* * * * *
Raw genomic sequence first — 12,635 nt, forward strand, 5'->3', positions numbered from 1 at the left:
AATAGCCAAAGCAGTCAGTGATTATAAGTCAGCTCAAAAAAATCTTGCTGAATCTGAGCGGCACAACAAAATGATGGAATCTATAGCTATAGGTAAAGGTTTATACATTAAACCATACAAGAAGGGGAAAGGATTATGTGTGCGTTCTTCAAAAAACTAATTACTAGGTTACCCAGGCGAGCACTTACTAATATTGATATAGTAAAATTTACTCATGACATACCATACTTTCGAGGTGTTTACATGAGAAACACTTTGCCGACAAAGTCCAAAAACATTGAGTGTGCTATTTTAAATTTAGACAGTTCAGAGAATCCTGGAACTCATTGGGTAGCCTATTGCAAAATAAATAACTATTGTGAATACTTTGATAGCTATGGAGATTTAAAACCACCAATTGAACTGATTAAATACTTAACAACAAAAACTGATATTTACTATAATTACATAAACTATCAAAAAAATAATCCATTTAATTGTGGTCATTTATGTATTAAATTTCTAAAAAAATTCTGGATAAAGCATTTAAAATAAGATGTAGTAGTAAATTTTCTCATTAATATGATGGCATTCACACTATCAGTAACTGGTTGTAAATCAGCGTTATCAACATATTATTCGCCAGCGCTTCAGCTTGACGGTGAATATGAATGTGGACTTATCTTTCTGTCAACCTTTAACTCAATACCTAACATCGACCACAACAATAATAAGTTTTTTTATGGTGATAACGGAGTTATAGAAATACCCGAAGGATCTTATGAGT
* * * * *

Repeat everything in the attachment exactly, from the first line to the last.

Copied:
Raw genomic sequence first — 12,635 nt, forward strand, 5'->3', positions numbered from 1 at the left:
AATAGCCAAAGCAGTCAGTGATTATAAGTCAGCTCAAAAAAATCTTGCTGAATCTGAGCGGCACAACAAAATGATGGAATCTATAGCTATAGGTAAAGGTTTATACATTAAACCATACAAGAAGGGGAAAGGATTATGTGTGCGTTCTTCAAAAAACTAATTACTAGGTTACCCAGGCGAGCACTTACTAATATTGATATAGTAAAATTTACTCATGACATACCATACTTTCGAGGTGTTTACATGAGAAACACTTTGCCGACAAAGTCCAAAAACATTGAGTGTGCTATTTTAAATTTAGACAGTTCAGAGAATCCTGGAACTCATTGGGTAGCCTATTGCAAAATAAATAACTATTGTGAATACTTTGATAGCTATGGAGATTTAAAACCACCAATTGAACTGATTAAATACTTAACAACAAAAACTGATATTTACTATAATTACATAAACTATCAAAAAAATAATCCATTTAATTGTGGTCATTTATGTATTAAATTTCTAAAAAAATTCTGGATAAAGCATTTAAAATAAGATGTAGTAGTAAATTTTCTCATTAATATGATGGCATTCACACTATCAGTAACTGGTTGTAAATCAGCGTTATCAACATATTATTCGCCAGCGCTTCAGCTTGACGGTGAATATGAATGTGGACTTATCTTTCTGTCAACCTTTAACTCAATACCTAACATCGACCACAACAATAATAAGTTTTTTTATGGTGATAACGGAGTTATAGAAATACCCGAAGGATCTTATGAGT